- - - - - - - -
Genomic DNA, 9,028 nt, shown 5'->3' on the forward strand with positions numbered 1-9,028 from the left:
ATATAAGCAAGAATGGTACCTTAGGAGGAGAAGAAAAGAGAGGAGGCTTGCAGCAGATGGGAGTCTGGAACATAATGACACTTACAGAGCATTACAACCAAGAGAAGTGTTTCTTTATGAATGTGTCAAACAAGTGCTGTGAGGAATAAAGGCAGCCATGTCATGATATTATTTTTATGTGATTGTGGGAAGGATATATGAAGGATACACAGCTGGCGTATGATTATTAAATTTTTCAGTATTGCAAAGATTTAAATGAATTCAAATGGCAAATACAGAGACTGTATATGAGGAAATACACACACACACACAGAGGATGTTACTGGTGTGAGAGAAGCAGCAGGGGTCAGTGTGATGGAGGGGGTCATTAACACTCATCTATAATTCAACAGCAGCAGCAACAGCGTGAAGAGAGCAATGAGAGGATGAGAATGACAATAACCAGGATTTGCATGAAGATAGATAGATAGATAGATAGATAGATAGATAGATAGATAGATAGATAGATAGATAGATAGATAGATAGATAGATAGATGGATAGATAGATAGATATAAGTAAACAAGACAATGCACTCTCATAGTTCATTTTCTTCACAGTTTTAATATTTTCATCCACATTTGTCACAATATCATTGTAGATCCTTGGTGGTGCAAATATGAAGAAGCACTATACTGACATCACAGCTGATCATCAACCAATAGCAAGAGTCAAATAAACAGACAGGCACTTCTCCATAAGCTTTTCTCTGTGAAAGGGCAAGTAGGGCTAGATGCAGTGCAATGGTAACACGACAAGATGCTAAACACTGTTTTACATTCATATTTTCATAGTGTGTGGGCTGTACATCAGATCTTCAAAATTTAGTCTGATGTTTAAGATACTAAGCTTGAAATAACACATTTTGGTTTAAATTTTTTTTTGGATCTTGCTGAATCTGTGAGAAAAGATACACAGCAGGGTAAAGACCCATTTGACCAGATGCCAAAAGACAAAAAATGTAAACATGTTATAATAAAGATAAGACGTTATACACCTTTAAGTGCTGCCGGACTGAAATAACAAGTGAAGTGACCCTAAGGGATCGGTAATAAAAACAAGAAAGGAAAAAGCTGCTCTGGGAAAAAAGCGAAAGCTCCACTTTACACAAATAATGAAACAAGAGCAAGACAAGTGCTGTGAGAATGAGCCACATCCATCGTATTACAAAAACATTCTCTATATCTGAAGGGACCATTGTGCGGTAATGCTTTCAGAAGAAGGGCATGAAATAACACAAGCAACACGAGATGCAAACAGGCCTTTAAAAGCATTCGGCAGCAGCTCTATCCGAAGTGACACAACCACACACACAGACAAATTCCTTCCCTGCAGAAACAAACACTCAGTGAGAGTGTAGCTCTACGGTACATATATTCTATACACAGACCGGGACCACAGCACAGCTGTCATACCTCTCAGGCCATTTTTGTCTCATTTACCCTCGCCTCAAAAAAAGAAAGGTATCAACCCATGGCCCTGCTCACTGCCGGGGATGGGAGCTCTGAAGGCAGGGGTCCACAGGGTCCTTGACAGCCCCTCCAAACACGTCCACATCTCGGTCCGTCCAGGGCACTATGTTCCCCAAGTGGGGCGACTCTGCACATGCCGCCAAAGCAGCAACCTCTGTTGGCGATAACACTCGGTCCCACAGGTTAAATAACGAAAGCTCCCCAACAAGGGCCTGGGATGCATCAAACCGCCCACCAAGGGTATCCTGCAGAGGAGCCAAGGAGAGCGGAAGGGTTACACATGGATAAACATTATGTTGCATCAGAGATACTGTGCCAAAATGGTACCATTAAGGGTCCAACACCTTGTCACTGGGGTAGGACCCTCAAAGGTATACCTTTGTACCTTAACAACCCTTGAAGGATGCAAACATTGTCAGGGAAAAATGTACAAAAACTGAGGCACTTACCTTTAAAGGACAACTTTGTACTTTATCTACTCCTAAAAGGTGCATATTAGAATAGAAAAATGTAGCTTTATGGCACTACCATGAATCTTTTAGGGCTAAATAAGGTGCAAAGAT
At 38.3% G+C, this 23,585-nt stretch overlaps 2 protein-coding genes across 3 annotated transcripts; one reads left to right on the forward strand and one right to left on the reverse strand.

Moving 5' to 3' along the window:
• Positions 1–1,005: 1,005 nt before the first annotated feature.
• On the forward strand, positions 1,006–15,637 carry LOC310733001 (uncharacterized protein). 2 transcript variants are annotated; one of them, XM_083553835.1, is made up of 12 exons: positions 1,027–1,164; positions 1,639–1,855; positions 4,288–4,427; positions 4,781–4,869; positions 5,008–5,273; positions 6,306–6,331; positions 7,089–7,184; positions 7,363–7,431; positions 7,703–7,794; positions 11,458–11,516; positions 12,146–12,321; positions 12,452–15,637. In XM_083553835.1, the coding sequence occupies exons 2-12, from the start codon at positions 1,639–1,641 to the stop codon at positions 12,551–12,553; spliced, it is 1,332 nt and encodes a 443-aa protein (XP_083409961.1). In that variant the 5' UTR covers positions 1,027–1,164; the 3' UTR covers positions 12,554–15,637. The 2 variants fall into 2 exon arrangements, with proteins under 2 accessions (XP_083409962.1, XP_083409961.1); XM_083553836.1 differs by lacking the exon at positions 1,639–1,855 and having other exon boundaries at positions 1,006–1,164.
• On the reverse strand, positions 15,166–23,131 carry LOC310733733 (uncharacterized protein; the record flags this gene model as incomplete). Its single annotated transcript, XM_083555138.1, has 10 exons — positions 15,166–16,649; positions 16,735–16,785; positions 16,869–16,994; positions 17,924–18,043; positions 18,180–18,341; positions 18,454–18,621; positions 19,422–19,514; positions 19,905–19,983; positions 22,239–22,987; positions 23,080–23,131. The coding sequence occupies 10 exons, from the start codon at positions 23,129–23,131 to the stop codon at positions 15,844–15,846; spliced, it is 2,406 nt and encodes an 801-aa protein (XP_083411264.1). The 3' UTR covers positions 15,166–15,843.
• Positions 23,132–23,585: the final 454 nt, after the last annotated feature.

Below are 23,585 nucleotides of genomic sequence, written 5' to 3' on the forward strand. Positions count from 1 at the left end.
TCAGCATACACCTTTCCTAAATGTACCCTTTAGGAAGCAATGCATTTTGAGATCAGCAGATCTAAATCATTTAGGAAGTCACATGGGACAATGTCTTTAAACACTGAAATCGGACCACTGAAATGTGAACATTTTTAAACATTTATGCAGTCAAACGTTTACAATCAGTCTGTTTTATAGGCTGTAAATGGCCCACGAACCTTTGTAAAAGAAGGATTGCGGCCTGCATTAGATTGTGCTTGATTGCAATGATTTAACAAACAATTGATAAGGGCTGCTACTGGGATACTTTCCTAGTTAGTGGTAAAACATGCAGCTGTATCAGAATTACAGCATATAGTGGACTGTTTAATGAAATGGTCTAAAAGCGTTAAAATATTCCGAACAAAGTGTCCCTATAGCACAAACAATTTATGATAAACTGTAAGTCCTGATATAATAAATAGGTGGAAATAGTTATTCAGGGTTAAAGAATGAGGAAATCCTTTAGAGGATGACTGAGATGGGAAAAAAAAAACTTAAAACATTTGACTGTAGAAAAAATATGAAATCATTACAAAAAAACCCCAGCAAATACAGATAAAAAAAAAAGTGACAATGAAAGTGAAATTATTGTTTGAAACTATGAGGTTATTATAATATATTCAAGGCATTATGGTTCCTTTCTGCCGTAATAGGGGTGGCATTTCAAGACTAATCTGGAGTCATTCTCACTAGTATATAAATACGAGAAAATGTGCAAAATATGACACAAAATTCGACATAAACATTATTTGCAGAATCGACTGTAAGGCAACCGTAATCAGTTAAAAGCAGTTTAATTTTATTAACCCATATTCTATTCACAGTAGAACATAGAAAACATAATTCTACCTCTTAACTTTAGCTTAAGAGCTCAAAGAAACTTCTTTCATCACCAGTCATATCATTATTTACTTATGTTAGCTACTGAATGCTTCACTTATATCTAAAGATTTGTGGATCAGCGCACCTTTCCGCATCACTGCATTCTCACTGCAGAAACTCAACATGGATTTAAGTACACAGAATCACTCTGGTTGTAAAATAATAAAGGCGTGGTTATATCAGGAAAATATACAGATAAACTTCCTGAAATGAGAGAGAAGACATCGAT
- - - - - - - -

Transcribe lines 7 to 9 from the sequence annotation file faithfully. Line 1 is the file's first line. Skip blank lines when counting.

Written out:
• On the reverse strand, positions 15,166–23,131 carry LOC310733733 (uncharacterized protein; the record flags this gene model as incomplete). Its single annotated transcript, XM_083555138.1, has 10 exons — positions 15,166–16,649; positions 16,735–16,785; positions 16,869–16,994; positions 17,924–18,043; positions 18,180–18,341; positions 18,454–18,621; positions 19,422–19,514; positions 19,905–19,983; positions 22,239–22,987; positions 23,080–23,131. The coding sequence occupies 10 exons, from the start codon at positions 23,129–23,131 to the stop codon at positions 15,844–15,846; spliced, it is 2,406 nt and encodes an 801-aa protein (XP_083411264.1). The 3' UTR covers positions 15,166–15,843.
• Positions 23,132–23,585: the final 454 nt, after the last annotated feature.

Below are 23,585 nucleotides of genomic sequence, written 5' to 3' on the forward strand. Positions count from 1 at the left end.